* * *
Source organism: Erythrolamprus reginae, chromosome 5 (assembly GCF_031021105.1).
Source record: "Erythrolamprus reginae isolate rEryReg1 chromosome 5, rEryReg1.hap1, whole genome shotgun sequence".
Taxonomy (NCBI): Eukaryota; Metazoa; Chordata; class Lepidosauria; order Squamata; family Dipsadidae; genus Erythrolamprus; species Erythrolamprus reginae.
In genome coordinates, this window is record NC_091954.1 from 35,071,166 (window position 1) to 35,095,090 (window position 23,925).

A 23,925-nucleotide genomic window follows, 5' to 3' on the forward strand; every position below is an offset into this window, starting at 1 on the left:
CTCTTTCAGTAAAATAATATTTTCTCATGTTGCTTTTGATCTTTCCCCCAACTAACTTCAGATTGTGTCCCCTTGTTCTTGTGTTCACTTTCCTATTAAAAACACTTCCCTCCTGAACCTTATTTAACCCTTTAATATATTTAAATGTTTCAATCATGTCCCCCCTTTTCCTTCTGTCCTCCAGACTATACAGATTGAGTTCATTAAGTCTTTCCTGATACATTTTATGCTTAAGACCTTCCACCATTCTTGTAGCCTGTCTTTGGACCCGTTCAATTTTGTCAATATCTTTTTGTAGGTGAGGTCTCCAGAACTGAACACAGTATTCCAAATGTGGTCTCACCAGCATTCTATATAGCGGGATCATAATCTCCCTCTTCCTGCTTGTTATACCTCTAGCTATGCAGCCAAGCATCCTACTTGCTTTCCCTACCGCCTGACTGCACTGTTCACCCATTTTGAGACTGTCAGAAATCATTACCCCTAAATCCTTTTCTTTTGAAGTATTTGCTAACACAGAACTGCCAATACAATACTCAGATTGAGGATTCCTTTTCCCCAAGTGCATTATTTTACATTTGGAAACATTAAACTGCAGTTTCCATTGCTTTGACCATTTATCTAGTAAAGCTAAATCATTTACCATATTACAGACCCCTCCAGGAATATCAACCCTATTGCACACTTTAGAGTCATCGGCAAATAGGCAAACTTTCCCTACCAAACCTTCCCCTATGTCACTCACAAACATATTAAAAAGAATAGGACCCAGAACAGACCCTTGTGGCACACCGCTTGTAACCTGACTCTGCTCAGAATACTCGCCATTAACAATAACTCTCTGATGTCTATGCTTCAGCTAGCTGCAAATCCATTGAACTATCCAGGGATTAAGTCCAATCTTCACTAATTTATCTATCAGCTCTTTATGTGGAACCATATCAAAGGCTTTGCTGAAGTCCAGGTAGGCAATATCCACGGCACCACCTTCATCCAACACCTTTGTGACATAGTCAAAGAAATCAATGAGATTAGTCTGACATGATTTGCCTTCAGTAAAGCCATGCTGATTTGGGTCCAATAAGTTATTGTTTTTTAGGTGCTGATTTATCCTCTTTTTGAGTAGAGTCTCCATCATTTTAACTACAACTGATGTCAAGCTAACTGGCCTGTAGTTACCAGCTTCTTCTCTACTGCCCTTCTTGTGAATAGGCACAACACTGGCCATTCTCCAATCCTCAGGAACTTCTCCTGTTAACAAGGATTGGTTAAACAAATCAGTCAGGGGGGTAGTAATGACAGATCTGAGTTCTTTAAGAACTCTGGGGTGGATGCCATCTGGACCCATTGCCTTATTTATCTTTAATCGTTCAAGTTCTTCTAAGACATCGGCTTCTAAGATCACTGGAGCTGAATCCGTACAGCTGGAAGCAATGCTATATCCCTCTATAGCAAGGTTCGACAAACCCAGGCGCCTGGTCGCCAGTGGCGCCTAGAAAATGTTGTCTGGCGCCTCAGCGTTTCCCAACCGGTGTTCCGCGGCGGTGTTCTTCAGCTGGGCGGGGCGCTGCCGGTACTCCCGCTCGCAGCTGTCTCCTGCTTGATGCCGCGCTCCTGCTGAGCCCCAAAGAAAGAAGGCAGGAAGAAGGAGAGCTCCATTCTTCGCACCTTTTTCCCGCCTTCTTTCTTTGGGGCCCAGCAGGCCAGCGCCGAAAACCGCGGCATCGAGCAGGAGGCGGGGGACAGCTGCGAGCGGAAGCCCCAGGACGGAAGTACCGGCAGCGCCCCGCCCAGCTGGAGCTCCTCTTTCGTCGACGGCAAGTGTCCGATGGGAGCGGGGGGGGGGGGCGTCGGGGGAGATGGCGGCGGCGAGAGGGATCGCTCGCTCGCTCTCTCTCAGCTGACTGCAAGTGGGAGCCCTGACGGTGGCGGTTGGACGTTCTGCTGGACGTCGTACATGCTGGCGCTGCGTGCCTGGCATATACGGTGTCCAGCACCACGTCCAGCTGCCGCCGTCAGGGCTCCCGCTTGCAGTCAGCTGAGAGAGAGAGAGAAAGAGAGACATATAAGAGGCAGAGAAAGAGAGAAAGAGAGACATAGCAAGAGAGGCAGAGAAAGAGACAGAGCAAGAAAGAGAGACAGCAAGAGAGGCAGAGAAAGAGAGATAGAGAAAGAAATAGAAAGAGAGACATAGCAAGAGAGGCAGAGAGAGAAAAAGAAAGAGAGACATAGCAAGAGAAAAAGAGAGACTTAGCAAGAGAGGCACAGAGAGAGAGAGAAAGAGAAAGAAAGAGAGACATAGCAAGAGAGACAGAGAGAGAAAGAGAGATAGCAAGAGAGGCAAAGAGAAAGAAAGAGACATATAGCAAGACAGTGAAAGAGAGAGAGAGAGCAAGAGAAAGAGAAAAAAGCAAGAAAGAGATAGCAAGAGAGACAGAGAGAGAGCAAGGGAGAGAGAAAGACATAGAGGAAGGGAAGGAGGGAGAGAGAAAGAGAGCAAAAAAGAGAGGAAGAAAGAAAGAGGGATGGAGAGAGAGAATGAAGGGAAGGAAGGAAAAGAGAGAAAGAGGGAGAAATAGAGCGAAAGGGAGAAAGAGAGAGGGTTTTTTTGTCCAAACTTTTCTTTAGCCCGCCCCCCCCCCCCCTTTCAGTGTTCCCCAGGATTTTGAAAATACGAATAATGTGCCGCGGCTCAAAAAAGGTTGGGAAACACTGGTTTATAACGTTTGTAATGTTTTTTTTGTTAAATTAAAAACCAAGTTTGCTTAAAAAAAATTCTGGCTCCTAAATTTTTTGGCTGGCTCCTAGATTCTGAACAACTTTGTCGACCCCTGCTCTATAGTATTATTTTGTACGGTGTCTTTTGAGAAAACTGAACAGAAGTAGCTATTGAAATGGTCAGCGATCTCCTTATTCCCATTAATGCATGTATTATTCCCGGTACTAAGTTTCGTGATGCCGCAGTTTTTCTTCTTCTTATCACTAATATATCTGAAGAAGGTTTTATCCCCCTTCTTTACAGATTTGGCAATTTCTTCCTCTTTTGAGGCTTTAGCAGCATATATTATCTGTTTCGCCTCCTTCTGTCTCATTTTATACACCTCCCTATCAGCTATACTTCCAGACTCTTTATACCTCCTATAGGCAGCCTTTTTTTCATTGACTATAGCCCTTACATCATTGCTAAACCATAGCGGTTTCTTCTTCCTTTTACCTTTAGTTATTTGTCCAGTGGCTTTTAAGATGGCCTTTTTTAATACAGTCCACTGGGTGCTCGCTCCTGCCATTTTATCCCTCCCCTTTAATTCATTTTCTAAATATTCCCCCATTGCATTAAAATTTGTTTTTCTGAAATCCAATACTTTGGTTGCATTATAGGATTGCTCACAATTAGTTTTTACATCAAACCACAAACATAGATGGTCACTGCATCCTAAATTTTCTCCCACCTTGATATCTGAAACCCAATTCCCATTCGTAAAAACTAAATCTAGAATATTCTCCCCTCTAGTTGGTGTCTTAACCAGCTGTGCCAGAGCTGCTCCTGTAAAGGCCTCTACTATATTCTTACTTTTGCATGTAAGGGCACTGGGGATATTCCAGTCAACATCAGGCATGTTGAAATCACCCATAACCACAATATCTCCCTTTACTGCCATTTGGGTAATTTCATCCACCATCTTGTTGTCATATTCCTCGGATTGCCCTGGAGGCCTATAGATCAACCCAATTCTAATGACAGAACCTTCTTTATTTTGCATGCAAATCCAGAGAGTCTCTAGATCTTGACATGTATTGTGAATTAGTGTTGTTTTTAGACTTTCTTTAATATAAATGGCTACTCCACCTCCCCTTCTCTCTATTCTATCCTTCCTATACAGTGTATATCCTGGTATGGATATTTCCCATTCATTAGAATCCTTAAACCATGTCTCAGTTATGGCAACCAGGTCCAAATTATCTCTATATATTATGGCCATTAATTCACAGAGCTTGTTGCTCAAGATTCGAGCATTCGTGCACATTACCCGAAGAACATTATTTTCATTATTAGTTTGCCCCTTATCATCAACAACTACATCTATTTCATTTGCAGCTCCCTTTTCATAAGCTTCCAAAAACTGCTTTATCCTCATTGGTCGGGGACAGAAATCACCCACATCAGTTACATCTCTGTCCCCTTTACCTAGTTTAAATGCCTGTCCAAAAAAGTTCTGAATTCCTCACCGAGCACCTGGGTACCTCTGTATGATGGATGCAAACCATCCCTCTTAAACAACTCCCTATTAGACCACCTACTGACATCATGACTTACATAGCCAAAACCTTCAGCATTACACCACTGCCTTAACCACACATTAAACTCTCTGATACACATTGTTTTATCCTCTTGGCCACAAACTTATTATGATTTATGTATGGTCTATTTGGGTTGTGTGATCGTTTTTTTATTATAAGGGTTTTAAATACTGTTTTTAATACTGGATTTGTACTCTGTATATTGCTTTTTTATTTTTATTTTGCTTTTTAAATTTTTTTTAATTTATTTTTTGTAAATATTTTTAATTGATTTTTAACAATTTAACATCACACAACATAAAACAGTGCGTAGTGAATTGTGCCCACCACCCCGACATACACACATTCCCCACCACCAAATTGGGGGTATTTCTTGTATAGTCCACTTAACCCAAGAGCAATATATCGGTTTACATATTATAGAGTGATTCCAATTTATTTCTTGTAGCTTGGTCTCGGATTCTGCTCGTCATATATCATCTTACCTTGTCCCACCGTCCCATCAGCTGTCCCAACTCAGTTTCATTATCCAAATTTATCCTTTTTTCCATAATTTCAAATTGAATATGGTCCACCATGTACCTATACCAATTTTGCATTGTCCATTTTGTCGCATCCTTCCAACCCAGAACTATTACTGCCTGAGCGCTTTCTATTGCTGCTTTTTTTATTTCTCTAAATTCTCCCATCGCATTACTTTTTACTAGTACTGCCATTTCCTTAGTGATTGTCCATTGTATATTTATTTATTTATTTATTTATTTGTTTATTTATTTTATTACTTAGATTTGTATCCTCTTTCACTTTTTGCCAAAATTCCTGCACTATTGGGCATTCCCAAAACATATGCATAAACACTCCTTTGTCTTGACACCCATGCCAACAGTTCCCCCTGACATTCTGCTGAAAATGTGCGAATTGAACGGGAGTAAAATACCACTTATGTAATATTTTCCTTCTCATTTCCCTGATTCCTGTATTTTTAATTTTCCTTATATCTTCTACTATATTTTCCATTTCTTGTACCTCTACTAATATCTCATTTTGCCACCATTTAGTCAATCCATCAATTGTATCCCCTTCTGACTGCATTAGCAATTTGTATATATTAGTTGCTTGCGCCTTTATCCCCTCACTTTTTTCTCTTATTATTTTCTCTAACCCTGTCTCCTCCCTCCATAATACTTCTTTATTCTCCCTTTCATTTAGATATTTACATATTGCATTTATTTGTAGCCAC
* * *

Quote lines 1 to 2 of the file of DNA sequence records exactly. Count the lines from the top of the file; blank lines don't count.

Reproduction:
Source organism: Erythrolamprus reginae, chromosome 5 (assembly GCF_031021105.1).
Source record: "Erythrolamprus reginae isolate rEryReg1 chromosome 5, rEryReg1.hap1, whole genome shotgun sequence".